After setting the stage with half a dozen insultingly shopworn plot contrivancesin its first five minutes, "Guess Who" -- a seemingly ill-advisedcross between "Meet the Parents" and "Guess Who's Comingto Dinner" -- eventually finds its comedy footing by playfully dancingalong the edge of political incorrectness.
The meagerly amusing Ashton Kutcher plays a generic, kowtowing,romantic-comedy male dope named Simon, the kind of guy who quits his high-payingjob on principle (cliche) but lies about it to his fiance (contrivance)so she can find out about it on her own and thus break up with him (cliche),forcing him to win her back in the third act (oh, brother). This despitethe fact that it's never clear what she sees in him in the first place.
Simon also lies about his job to the girl's vociferousand intimidating father (cliche), whom he's meeting for the first timethat very weekend (contrivance). The young couple plans to announce theirengagement during a 25th anniversary party for her parents (there's a badidea), which will include a renewal of wedding vows (a plot crutch onlyused by screenwriters desperate to find a climactic setting for a big finale).
Having built its story arc around the kinds of dumb liesand misunderstandings that could be easily resolved if the characters wouldjust level with each other for 30 seconds, "Guess Who" wouldcollapse under the weight of its sheer idiocy if it weren't for the factthat Simon is white, his fianc=E9e Theresa (Zoe Saldana) is black, and herfather (Bernie Mac) is none too pleased about having that fact sprung onhim.
About halfway through the movie, after taking a lot ofmildly amusing abuse from Daddy (and Bernie Mac can dish it out with wickeddelight) -- who is really more over-protective than prejudiced -- Simonstarts fighting back and a rivalry takes hold that brings this comedy backto life. Kutcher and Mac become uproarious junkyard dogs of undercuttinganimosity, yet curiously build a begrudging respect along the way, as directorKevin Rodney Sullivan ("Barbershop 2," "How Stella Got HerGroove Back") pulls off a successful balancing act on the electrifiedhigh wire of racial humor. The movie even pokes fun at the highly subjectivenature of what people consider offensive with a dinner scene during whichKutcher tells increasingly risky racial jokes, with Mac egging him on untilone goes too far for his tastes.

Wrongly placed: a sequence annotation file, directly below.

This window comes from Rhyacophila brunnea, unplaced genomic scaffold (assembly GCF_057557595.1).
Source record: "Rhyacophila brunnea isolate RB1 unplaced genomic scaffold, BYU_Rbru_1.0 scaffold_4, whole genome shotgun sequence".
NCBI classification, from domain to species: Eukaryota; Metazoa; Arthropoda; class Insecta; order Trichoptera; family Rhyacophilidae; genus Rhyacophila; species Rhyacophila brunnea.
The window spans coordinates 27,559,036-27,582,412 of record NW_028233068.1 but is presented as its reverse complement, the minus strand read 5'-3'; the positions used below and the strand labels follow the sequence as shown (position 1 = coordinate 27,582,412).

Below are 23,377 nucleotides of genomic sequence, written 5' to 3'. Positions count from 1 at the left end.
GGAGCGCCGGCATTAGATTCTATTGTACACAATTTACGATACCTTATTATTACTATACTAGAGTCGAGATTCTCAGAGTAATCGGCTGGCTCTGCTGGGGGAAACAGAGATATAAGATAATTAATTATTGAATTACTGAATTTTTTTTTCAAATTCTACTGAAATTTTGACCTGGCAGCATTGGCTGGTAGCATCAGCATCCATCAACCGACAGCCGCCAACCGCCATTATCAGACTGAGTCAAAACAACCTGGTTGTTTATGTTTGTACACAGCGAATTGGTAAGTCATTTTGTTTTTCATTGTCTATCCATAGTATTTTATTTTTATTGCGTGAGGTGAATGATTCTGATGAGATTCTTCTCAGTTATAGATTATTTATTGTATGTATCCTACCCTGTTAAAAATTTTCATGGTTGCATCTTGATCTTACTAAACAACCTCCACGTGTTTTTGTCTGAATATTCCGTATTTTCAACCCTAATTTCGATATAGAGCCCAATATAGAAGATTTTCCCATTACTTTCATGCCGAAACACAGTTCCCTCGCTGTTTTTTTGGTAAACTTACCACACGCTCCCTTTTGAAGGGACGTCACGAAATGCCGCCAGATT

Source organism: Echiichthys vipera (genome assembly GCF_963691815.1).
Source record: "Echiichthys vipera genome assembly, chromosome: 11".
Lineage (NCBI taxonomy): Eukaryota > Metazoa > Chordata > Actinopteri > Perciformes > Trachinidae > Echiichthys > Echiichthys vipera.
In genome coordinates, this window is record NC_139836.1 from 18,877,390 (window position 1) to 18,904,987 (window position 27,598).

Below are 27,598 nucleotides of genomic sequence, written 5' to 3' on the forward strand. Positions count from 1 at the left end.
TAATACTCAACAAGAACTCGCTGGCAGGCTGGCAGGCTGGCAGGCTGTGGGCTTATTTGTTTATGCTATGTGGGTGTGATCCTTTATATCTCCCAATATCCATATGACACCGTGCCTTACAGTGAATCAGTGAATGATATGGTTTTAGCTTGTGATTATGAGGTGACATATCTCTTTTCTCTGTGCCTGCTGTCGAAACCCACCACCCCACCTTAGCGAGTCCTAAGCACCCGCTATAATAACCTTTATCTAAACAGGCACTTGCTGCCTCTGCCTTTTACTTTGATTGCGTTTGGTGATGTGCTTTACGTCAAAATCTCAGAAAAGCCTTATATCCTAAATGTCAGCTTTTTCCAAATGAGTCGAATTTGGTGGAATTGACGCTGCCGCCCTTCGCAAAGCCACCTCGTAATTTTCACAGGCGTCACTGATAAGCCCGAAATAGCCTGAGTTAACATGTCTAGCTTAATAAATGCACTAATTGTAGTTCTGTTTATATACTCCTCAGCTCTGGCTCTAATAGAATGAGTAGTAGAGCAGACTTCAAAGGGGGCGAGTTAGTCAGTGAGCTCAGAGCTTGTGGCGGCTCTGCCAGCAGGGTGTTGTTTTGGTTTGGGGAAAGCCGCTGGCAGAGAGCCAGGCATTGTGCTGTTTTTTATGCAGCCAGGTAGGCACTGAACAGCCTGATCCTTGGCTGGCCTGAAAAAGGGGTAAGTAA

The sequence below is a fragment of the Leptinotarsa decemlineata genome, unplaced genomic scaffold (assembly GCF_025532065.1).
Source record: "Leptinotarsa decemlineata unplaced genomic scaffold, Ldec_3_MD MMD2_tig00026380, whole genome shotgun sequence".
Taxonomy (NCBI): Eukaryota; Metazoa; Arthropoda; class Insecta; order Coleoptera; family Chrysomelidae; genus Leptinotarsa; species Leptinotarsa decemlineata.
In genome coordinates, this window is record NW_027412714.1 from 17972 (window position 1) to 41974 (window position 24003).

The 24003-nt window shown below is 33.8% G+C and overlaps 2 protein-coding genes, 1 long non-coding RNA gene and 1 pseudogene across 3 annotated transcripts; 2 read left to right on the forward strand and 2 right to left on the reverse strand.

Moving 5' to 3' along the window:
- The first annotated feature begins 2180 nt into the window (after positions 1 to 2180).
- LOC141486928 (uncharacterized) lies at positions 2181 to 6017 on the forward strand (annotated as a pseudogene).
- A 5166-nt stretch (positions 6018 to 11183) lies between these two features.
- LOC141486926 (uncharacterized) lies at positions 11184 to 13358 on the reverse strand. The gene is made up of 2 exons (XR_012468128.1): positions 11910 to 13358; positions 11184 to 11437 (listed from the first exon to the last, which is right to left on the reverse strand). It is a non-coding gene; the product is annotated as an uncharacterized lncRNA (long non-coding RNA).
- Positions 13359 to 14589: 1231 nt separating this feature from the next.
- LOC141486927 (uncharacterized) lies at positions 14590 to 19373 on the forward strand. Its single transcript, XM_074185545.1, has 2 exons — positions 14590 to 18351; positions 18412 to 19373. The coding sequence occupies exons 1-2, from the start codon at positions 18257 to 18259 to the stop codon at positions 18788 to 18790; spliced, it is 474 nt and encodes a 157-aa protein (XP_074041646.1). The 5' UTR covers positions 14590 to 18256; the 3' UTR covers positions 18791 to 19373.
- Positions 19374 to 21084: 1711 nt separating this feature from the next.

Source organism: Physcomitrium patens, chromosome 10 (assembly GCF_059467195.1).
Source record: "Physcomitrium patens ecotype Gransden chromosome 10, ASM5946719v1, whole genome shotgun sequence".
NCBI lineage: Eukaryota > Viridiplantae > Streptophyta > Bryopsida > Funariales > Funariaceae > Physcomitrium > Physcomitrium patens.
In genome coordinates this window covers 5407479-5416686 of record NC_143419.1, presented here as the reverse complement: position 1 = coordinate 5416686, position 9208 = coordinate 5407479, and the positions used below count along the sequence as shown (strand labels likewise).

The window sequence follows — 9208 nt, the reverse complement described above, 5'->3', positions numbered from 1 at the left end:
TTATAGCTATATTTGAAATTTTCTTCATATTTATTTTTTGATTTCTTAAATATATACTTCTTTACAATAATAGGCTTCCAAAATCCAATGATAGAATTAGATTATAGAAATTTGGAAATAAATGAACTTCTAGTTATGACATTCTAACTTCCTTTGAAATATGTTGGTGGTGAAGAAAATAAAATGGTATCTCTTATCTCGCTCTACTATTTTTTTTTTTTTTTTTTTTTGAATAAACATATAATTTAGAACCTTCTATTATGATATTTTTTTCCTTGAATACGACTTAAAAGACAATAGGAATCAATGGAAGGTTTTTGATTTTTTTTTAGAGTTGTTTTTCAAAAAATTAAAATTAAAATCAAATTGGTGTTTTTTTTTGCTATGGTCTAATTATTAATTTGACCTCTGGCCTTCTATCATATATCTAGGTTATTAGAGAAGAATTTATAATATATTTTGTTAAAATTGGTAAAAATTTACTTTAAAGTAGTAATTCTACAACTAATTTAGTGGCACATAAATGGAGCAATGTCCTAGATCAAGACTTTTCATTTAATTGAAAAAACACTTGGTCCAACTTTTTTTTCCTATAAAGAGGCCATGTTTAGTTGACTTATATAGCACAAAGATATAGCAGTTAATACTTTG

"Guess Who" sinks back into banality once thetwo men bond when both end up in the dog house with their women -- whoafter being depicted as the mature mates and sensible in their relationshipsfall into childish behavior themselves, stomping off during a disagreementand refusing to come home until the guys grovel for forgiveness.
So by the time the credits roll, the movie's sharp comedyand sheer idiocy just about cancel each other out. Whether the resultingbalance is worth the price of a movie ticket is just a matter of tasteand tolerance.